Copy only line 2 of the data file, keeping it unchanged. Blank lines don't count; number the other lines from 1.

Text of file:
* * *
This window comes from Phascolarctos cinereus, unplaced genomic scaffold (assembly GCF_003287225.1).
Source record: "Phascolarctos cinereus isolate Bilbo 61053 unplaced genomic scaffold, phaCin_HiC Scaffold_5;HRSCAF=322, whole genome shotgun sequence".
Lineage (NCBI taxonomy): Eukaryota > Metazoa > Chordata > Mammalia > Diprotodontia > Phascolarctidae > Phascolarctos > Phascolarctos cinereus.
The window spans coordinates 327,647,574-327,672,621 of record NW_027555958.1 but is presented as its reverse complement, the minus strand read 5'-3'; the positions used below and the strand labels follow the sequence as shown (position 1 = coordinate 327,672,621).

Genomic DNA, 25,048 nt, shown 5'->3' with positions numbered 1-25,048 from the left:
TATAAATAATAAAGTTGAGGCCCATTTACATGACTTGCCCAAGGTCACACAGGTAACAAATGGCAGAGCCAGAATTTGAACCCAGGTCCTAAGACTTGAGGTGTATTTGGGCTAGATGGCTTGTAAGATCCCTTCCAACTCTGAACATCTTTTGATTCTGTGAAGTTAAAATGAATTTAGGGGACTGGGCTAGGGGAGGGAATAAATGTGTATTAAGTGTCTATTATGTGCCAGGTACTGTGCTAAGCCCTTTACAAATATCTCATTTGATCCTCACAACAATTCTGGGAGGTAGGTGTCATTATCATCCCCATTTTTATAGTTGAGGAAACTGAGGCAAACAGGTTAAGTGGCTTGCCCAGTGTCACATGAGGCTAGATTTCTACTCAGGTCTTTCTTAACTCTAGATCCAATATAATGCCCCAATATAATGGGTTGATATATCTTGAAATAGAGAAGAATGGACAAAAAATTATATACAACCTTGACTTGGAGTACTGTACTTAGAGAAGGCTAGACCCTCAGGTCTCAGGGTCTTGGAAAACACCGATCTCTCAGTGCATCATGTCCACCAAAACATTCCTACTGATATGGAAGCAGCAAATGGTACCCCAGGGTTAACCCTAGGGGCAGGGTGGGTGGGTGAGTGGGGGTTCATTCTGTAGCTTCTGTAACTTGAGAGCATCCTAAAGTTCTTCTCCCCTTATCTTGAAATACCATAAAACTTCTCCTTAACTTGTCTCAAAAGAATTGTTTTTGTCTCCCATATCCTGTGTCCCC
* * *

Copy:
Source record: "Phascolarctos cinereus isolate Bilbo 61053 unplaced genomic scaffold, phaCin_HiC Scaffold_5;HRSCAF=322, whole genome shotgun sequence".